Buying cheap Broadway tickets is about to become a whole lot easier. As most New Yorkers know, the standard way to score discount seats is to line up near the big red steps of the TKTS booth in Times Square, which sells reduced-price tickets to Broadway and Off Broadway shows such as Fun Home, Fiddler on the Roof, The Color Purple, Beautiful, Waitress and even the new Broadway litter of Cats. You can save as much as 50%, but the discounts come at a price: You have to spend time in Times Square, which, as most New Yorkers also know, is a Boschian hellscape.
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Now there's a better way! Starting tomorrow, the organization that runs TKTS—Theatre Development Fund, or TDF—is teaming up with Lincoln Center to offer a pop-up TKTS booth in the box office of the arts center’s David Rubenstein Atrium on Broadway at 62nd Street. Here’s our guide to what’s great about the new Lincoln Center TKTS booth, and how to get around its few minor drawbacks.
1. It’s not in Times Square. The main TKTS booth (on Broadway at 47th Street) is a beloved theater landmark, but to get to it you must navigate a selfie-sticky wicket of hapless tourists, unending construction projects, aggressive knockoff Olafs and topless ladies with American flags painted on their boobs. Lincoln Center, by contrast, is an urban Eden.
2. But it’s close to Times Square. TKTS has two other non–Times Square locations, in Brooklyn and at the South Street Seaport. But those are far from most of the theaters where the shows you’re buying tickets for are playing. The pop-up TKTS is much closer; the theater district is a brief walk or local-subway ride away.
3. It’s indoors. Unlike the other three TKTS booths, the one at Lincoln Center doesn’t leave you at the mercy of the summer rain and/or heat. Maybe this should have been the first thing we mentioned.
4. It opens earlier. The TKTS in Times Square starts selling tickets to evening shows at 3pm daily (or 2pm on Tuesdays). The one at Lincoln Center opens at noon—which gives you more time for planning, and perhaps a better chance of snagging tickets to the shows you most want to see.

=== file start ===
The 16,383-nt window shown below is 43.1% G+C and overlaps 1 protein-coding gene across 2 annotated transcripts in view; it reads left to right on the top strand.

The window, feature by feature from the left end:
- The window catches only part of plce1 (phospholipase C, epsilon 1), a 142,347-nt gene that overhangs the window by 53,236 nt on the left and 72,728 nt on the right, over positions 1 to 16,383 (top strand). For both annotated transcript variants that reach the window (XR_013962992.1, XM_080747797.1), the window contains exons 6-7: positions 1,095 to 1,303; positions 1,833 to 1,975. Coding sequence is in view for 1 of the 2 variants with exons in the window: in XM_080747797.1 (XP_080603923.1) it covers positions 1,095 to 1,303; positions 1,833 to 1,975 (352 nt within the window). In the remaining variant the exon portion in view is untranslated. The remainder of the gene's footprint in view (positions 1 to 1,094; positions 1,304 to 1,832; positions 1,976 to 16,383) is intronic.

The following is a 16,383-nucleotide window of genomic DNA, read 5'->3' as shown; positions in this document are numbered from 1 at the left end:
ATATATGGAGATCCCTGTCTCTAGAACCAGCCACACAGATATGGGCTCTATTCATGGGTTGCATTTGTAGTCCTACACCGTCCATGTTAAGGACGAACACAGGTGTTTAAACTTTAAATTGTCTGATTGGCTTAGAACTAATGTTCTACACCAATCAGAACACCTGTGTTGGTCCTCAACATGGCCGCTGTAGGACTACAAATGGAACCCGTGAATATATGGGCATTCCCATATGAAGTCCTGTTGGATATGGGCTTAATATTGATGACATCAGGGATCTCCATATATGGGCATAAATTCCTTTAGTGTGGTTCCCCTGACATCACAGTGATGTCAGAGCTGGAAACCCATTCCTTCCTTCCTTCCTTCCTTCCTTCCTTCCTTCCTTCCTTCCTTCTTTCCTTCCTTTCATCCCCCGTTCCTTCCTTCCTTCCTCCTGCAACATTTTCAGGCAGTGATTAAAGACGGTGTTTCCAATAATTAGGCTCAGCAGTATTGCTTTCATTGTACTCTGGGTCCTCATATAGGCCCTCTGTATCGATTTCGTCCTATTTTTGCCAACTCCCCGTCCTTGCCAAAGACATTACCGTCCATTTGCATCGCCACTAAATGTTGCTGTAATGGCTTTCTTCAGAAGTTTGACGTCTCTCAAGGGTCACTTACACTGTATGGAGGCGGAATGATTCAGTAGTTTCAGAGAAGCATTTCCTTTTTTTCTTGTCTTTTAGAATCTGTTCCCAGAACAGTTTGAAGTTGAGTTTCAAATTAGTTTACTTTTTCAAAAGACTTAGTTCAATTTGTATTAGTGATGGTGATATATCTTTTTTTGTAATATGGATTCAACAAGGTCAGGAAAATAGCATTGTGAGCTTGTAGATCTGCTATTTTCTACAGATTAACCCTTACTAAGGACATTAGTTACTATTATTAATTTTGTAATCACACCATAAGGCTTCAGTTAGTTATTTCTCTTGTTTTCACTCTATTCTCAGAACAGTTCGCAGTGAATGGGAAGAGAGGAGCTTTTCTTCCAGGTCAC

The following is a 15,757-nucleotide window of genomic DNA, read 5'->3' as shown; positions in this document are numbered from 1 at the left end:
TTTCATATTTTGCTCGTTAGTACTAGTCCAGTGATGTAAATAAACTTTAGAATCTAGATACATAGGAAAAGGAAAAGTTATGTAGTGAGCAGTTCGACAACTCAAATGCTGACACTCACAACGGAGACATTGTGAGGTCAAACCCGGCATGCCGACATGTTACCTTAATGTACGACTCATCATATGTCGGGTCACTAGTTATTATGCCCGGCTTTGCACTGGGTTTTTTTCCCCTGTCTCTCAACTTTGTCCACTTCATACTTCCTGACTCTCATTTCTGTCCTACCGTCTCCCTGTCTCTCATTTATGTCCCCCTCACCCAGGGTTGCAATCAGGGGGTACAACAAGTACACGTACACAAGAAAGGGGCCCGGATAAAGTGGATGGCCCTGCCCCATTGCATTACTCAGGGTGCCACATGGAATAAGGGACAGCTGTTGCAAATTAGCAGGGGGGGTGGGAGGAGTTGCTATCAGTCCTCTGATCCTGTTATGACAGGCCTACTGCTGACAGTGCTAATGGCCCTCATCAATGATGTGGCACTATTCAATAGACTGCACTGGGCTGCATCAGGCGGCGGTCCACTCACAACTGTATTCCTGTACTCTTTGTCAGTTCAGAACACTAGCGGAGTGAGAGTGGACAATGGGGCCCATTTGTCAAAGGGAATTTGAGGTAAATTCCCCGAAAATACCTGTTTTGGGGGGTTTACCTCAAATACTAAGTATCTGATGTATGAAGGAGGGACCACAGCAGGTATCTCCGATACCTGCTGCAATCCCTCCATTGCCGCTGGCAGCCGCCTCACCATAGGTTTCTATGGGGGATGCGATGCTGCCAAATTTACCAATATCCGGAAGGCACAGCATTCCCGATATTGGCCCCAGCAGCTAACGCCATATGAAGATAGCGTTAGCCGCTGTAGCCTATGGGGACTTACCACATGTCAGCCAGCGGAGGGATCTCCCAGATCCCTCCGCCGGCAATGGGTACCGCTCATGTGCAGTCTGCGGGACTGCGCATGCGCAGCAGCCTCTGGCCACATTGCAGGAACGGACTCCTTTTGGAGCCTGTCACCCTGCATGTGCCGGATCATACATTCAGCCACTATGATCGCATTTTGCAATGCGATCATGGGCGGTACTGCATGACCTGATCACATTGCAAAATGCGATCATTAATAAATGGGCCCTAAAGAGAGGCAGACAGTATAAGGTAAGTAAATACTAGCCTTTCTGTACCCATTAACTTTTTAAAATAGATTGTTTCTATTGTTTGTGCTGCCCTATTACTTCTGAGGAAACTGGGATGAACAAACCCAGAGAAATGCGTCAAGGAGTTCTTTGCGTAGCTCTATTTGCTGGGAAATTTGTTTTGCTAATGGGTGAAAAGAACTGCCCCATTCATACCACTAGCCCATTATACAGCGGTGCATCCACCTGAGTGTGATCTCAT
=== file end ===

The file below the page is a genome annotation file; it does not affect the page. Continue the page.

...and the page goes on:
5. It sells matinee tickets on both the day before and the day of the show. The Times Square TKTS only sells matinee tickets for performances later the same day (mostly on Wednesdays and weekends). The satellite Brooklyn and Seaport booths only sell tickets to matinees the next day. Only the Lincoln Center version sells both. This is a small point, but it increases your options as a ticket buyer.
1. It’s closed on Sundays and Mondays. This is not as big a drawback as it may seem, since most shows only perform matinees on Sundays—tickets to which can be purchased the day before—and do not perform on Mondays at all. But the booths at Times Square and the South Street Seaport are open on both days. (Here are the operating hours for all four booths.)
2. It isn't on the TKTS app. TKTS offers an excellent app and website that tell you exactly what is available at each of its locations. The Lincoln Center booth is not included on the app. However, the booths mostly draw from the same pool of available tickets, so if you use the app's list for the South Street Seaport TKTS you should be good to go.
3. It may not offer every show. The Times Square booth uses a slightly wider database of shows, and sometimes a few smaller Off Broadway productions are not available at the other three booths. It's extremely likely that the productions you’re interested in will be for sale at all four TKTS locations, but you may want to use the TKTS app to compare the Times Square booth with the satellites, in case your heart is set on a show that is only for sale in Times Square. (On the bright side, some of Lincoln Center's music and dance offerings will only be available at the pop-up location.)
4. It won’t be around for long—or will it? The Lincoln Center TKTS booth is only scheduled to operate from August 2 through October 29. If the experiment is a success, however, TDF may be inspired to bring it back, or at least consider other long-term expansion ideas. “It will be interesting to see whether New Yorkers take advantage of a location which is not in the middle of Times Square, which we know New Yorkers don’t love,” TDF’s executive director, Victoria Bailey, told the New York Times. “If we suddenly find there are lots of people coming to buy tickets who live in New York but are not using the booth and are not going to Broadway, that gives you something to think about.”
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